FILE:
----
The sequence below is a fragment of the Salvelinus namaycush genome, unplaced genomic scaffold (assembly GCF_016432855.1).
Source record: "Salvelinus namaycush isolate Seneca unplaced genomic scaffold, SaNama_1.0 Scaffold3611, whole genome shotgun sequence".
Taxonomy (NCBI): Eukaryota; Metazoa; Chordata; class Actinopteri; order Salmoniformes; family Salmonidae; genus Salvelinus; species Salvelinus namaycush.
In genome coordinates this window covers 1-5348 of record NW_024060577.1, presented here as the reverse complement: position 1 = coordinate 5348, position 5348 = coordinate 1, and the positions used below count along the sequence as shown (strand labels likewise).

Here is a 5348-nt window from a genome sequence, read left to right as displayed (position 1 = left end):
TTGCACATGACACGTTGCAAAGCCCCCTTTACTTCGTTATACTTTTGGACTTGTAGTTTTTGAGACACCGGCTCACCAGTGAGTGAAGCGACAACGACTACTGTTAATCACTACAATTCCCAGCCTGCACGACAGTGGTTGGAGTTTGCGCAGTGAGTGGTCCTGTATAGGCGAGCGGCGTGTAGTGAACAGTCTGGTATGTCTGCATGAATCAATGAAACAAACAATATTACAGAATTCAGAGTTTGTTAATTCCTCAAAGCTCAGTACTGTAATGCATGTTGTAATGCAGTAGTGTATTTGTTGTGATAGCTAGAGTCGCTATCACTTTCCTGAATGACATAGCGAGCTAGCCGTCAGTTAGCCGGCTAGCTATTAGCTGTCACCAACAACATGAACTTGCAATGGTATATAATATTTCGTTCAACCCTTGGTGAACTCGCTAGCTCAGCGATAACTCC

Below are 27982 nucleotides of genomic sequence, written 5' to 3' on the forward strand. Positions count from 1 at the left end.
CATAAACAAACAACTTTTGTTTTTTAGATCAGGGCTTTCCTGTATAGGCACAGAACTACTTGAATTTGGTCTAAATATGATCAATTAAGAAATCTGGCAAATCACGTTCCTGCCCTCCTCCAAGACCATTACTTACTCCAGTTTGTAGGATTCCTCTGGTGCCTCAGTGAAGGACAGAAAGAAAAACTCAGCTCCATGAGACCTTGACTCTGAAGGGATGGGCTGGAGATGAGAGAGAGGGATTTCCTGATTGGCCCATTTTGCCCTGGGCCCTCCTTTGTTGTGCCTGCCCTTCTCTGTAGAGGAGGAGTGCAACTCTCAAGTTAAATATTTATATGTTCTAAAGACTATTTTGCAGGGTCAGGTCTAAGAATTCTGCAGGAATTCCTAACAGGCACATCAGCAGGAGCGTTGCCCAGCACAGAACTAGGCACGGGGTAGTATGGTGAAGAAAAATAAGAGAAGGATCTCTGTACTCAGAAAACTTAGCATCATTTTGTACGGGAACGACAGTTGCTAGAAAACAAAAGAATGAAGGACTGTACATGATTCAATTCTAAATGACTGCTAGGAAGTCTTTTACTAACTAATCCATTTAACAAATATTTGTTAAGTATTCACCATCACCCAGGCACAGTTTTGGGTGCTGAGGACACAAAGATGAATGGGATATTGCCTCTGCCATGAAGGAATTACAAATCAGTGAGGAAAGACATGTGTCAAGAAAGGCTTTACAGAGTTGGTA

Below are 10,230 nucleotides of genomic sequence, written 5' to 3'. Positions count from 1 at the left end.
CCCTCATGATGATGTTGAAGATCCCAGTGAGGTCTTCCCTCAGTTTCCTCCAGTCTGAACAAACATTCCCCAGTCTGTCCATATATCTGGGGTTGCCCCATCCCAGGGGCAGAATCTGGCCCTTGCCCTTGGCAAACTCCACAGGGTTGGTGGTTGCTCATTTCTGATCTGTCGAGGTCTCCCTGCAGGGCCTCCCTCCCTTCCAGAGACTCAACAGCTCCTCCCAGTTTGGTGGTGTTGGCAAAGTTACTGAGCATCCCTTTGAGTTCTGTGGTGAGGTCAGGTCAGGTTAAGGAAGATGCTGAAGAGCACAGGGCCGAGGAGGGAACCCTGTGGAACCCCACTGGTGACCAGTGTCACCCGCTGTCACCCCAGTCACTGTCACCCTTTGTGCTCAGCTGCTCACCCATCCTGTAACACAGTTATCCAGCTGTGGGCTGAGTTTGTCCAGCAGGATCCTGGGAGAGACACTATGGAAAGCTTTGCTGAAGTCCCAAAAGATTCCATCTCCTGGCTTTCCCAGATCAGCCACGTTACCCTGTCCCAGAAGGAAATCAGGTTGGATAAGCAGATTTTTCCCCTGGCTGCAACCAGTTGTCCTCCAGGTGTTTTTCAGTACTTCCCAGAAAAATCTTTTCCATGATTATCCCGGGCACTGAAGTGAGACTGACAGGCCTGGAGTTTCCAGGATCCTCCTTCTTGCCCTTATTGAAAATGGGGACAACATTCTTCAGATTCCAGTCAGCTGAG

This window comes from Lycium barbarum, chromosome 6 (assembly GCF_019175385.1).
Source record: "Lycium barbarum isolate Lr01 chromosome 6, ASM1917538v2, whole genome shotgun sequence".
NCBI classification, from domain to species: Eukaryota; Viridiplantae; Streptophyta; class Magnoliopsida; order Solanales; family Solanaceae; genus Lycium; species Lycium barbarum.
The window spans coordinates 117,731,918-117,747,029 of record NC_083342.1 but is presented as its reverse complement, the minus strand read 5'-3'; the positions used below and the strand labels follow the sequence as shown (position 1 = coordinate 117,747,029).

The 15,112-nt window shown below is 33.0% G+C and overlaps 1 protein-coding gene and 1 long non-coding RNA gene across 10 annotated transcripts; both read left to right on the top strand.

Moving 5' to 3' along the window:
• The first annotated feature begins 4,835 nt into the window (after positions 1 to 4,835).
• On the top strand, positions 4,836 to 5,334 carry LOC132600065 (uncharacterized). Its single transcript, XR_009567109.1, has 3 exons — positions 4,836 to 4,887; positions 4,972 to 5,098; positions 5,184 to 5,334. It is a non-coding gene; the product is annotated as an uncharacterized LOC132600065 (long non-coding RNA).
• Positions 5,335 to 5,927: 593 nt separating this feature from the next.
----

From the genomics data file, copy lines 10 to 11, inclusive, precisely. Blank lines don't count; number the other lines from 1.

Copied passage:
CCCTCATGATGATGTTGAAGATCCCAGTGAGGTCTTCCCTCAGTTTCCTCCAGTCTGAACAAACATTCCCCAGTCTGTCCATATATCTGGGGTTGCCCCATCCCAGGGGCAGAATCTGGCCCTTGCCCTTGGCAAACTCCACAGGGTTGGTGGTTGCTCATTTCTGATCTGTCGAGGTCTCCCTGCAGGGCCTCCCTCCCTTCCAGAGACTCAACAGCTCCTCCCAGTTTGGTGGTGTTGGCAAAGTTACTGAGCATCCCTTTGAGTTCTGTGGTGAGGTCAGGTCAGGTTAAGGAAGATGCTGAAGAGCACAGGGCCGAGGAGGGAACCCTGTGGAACCCCACTGGTGACCAGTGTCACCCGCTGTCACCCCAGTCACTGTCACCCTTTGTGCTCAGCTGCTCACCCATCCTGTAACACAGTTATCCAGCTGTGGGCTGAGTTTGTCCAGCAGGATCCTGGGAGAGACACTATGGAAAGCTTTGCTGAAGTCCCAAAAGATTCCATCTCCTGGCTTTCCCAGATCAGCCACGTTACCCTGTCCCAGAAGGAAATCAGGTTGGATAAGCAGATTTTTCCCCTGGCTGCAACCAGTTGTCCTCCAGGTGTTTTTCAGTACTTCCCAGAAAAATCTTTTCCATGATTATCCCGGGCACTGAAGTGAGACTGACAGGCCTGGAGTTTCCAGGATCCTCCTTCTTGCCCTTATTGAAAATGGGGACAACATTCTTCAGATTCCAGTCAGCTGAG

This window comes from Lycium barbarum, chromosome 6 (assembly GCF_019175385.1).